Dr. Oka: Do not forget to include anything that allowed you to gain valuable experience as a dental practitioner. This can include dental mission trips, volunteering at an outreach clinic, extra experience offered through school (ie extra summer electives) or even experiences that helped you learn the administrative side of dentistry as well. These are all things that show that you’re seeking to gain more knowledge and experience to prepare yourself for life after school.

Dr. Virden: One major thing I would keep in mind is putting applicable service experience and community engagements, this is really important to highlight yourself as a well rounded applicant. While you are getting ready to apply I would keep a running list of your service events so that you can put ones that most align with what you are applying to on the CV. For example, when I applied to pediatric dental residency, I put community service experiences such as health fairs, walking children to school on Monday's and Friday's and serving at Mission of Mercy Projects. I ended up having a few interviewers ask me about these events and it was a great opportunity to expand on this topic and share my passion for community service.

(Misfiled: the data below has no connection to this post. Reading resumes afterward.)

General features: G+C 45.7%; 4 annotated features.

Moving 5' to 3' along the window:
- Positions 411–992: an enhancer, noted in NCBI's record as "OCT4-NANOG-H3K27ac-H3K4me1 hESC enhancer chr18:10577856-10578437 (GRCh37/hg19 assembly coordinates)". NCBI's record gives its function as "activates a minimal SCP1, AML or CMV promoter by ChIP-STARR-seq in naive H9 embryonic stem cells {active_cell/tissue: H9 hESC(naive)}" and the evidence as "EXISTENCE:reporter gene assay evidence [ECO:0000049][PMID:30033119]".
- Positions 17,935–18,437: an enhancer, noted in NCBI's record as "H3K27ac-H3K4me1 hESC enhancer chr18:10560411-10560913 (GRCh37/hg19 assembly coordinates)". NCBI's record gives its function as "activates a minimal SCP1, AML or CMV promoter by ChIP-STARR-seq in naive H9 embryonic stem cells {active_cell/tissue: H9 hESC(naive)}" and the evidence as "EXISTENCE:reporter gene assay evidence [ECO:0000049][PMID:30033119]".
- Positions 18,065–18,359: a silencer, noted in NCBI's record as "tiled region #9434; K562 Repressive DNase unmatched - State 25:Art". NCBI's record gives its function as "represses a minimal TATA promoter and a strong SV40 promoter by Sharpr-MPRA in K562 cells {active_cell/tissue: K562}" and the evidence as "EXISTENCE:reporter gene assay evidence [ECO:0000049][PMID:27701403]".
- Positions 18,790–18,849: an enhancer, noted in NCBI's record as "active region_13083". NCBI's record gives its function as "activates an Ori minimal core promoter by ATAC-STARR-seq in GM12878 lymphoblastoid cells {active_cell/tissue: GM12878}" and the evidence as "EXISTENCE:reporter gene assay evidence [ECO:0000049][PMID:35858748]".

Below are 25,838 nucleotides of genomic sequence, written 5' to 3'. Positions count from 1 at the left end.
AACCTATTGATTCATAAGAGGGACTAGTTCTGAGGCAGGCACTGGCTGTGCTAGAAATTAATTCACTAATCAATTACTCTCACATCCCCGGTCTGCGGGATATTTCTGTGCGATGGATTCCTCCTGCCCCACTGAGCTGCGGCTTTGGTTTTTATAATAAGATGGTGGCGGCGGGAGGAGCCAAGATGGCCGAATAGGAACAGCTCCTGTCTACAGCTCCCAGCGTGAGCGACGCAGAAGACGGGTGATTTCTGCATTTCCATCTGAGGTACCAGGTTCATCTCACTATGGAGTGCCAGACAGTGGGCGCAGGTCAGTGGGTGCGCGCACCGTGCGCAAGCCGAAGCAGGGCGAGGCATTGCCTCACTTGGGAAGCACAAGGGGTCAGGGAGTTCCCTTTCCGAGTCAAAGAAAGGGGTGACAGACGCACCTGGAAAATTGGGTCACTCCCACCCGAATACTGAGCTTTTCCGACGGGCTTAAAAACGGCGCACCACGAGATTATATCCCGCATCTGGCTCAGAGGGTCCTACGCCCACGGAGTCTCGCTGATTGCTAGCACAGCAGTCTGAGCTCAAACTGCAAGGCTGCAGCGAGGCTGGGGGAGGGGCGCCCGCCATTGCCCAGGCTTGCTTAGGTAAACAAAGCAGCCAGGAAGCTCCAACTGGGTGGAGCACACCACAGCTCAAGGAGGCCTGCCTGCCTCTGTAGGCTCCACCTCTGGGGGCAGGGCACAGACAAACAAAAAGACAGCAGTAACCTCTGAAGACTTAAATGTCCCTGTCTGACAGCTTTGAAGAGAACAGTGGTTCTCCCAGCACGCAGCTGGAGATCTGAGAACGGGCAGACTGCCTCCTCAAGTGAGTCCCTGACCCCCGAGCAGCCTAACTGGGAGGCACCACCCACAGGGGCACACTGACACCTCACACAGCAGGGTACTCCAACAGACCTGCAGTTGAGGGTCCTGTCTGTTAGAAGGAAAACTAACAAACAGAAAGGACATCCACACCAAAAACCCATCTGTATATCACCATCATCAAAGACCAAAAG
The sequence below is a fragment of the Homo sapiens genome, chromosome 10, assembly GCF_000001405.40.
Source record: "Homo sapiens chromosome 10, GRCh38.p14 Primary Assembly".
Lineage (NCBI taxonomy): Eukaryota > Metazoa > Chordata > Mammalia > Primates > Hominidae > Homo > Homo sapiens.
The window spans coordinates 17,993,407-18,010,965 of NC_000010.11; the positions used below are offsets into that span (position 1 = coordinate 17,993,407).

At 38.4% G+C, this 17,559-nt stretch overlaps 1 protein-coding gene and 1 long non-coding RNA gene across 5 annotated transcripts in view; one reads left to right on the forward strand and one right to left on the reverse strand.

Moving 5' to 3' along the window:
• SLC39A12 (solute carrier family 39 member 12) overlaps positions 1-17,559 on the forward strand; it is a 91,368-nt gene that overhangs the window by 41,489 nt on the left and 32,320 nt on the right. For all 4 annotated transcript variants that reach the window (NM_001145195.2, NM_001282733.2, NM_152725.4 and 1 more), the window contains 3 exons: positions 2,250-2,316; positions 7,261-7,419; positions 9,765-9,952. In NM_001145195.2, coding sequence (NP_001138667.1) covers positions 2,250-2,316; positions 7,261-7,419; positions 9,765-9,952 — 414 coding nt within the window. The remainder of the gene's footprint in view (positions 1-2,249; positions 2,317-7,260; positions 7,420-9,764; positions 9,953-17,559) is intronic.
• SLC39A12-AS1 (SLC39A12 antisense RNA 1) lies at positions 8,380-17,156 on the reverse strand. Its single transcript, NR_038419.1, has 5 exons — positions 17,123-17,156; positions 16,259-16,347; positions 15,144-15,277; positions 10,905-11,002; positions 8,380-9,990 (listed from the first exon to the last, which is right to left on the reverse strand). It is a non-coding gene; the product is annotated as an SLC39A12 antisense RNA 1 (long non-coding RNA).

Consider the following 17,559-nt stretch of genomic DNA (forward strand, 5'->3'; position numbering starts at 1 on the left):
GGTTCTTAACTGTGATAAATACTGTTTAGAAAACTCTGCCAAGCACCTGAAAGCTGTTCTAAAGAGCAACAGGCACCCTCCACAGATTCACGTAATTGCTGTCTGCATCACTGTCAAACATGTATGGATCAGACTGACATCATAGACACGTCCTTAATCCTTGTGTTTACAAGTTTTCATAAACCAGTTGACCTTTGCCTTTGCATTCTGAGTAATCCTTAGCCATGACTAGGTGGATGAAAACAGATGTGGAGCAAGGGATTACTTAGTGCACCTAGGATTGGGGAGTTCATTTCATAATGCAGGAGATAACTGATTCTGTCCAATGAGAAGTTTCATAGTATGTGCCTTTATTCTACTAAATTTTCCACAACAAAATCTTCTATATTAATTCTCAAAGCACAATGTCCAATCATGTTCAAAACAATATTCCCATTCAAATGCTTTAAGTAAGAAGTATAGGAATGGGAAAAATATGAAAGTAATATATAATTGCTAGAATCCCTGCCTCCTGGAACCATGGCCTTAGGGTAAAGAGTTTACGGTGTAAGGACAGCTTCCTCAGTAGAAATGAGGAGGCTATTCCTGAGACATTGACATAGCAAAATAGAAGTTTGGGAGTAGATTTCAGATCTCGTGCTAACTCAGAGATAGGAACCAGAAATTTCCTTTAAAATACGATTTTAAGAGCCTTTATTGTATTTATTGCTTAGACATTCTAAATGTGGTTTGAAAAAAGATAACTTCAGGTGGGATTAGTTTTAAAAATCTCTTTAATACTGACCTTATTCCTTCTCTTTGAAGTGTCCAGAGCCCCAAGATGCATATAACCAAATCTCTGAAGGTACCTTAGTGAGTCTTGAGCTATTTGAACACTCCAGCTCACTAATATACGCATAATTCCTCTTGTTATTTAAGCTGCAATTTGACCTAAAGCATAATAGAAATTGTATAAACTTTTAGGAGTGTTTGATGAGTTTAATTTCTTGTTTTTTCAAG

If you speak other languages I think this is also a fantastic section to add to your resume. Dental schools have extremely diverse patient populations, being able to speak another language can help you communicate with your future patients.

Q: Do you have any examples of ways to format certain experiences you can share? 

Dr. Lu: Here’s an example of a description: "Build positive public connections with school body. Created media to engage student body and Ann Arbor community for inter-professional collaboration. " 

Dr. Villalta: Make sure after the headings you add descriptive text of the positions and organizations you were involved with. Describe and highlight the range of your experiences and outcomes - like the detail in numbers of people you provided care to, your clinical experiences and/or tasks (how many people you screened, provided restorative Tx to, how many patients you triaged and referred for care, how many patients you provided education to).  

Dr. Oka: The basic layout I used was: